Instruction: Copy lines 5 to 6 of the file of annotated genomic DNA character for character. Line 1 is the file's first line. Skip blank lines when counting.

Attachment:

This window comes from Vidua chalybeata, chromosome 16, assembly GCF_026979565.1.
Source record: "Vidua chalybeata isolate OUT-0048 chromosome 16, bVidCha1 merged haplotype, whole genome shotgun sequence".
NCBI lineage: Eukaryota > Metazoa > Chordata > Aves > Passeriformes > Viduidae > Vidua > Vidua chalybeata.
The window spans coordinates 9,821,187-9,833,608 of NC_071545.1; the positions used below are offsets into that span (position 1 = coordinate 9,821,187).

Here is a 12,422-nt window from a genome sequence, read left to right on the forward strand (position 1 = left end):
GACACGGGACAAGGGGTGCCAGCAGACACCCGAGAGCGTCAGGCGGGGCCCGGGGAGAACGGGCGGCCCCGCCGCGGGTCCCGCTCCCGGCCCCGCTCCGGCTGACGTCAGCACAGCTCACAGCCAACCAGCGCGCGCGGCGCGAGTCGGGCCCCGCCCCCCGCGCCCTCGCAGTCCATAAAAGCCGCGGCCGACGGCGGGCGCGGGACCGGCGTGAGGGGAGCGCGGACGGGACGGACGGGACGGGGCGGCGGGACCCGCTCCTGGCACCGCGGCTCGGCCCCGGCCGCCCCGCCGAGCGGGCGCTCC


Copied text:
Here is a 12,422-nt window from a genome sequence, read left to right on the forward strand (position 1 = left end):
GACACGGGACAAGGGGTGCCAGCAGACACCCGAGAGCGTCAGGCGGGGCCCGGGGAGAACGGGCGGCCCCGCCGCGGGTCCCGCTCCCGGCCCCGCTCCGGCTGACGTCAGCACAGCTCACAGCCAACCAGCGCGCGCGGCGCGAGTCGGGCCCCGCCCCCCGCGCCCTCGCAGTCCATAAAAGCCGCGGCCGACGGCGGGCGCGGGACCGGCGTGAGGGGAGCGCGGACGGGACGGACGGGACGGGGCGGCGGGACCCGCTCCTGGCACCGCGGCTCGGCCCCGGCCGCCCCGCCGAGCGGGCGCTCC